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Abbey Agnes Annalong Armine Florence beautiful Brandreth called Castiglione CCLXXXIX century church cipher cluster Court Courtyer custom dark death doctor Duke Edgar Wyatt England eyes Fingalian flowers George Sand girl give Greek hand Hawkesworth heart Hedwig Herschel hills Hoby honour husband Ireland Irish John Herschel Johnson Kilkeel Lacock Lacock Abbey lady land letter light lived looked Lord Madame Sand Marguerite marriage married Maurice Sand Miss Betsy Miss Frances Morlaas morning mountains nature Navarre nebulae never night Nohant once opera Ossian passed peasant Pentrich perhaps planetary nebulae poems poet poor present prison Provost Queen Roccamonfina round Russian says seems seen Shenstone sister Slieve Donard stars tell things Thomas Hoby thought took town turned Urbino village voyage wife William of Austria woman women words write young
Page 521 - And the kings of the earth, and the great men, and the rich men, and the chief captains, and the mighty men, and every bondman, and every free man, hid themselves in the dens and in the rocks of the mountains; And said to the mountains and rocks, Fall on us, and hide us from the face of him that sitteth on the throne, and from the wrath of the Lamb: For the great day of his wrath is come; and who shall be able to stand?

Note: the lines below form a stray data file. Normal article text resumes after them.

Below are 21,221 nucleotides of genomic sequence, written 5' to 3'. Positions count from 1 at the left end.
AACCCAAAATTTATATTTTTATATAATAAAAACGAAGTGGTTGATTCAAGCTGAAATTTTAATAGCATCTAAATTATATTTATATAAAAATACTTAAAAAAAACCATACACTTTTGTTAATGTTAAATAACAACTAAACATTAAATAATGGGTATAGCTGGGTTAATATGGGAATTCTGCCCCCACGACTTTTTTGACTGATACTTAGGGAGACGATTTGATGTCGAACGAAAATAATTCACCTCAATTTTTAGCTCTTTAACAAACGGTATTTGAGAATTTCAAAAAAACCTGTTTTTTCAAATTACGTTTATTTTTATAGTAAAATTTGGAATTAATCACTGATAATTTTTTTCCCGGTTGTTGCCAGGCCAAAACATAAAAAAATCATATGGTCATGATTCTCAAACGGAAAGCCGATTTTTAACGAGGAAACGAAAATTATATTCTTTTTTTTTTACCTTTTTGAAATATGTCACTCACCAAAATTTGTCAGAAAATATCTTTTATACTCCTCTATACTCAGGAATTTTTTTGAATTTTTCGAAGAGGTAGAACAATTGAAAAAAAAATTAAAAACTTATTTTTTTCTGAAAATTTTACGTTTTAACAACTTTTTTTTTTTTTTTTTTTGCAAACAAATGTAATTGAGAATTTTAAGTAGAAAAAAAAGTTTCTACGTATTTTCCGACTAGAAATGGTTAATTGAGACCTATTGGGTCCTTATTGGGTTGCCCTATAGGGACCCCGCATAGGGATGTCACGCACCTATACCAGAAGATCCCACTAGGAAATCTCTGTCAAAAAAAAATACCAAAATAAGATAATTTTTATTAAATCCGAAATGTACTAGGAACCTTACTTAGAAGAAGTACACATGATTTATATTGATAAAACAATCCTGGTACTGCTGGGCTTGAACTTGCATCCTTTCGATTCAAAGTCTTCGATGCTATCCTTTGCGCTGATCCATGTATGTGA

Page 444 - I wanted to live deep and suck out all the marrow of life, to live so sturdily and Spartan-like as to put to rout all that was not life, to cut a broad swath and shave close, to drive life into a corner, and reduce it to its lowest terms...
Page 446 - Night is a dead monotonous period under a roof; but in the open world it passes lightly, with its stars and dews and perfumes, and the hours are marked by changes in the face of Nature. What seems a kind of temporal death to people choked between walls and curtains, is only a light and living slumber to the man who sleeps afield.
Page 446 - A faint wind, more like a moving coolness than a stream of air, passed down the glade from time to time ; so that even in my great chamber the air was being renewed all night long. I thought with horror of the inn at...
Page 30 - The laws have set him bounds; his servile feet Should ne'er encroach where posts defend the street.
Page 204 - Whoe'er has travell'd life's dull round, Where'er his stages may have been, May sigh to think he still has found The warmest welcome at an inn.
Page 463 - I call therefore a complete and generous Education that which fits a man to perform justly, skilfully and magnanimously all the offices both private and public of peace and war.
Page 350 - Let us take the road. Hark! I hear the sound of coaches! The hour of attack approaches. To your arms, brave boys, and load. See the ball I hold! Let the chymists toil like asses, Our fire their fire surpasses, And turns all our lead to gold.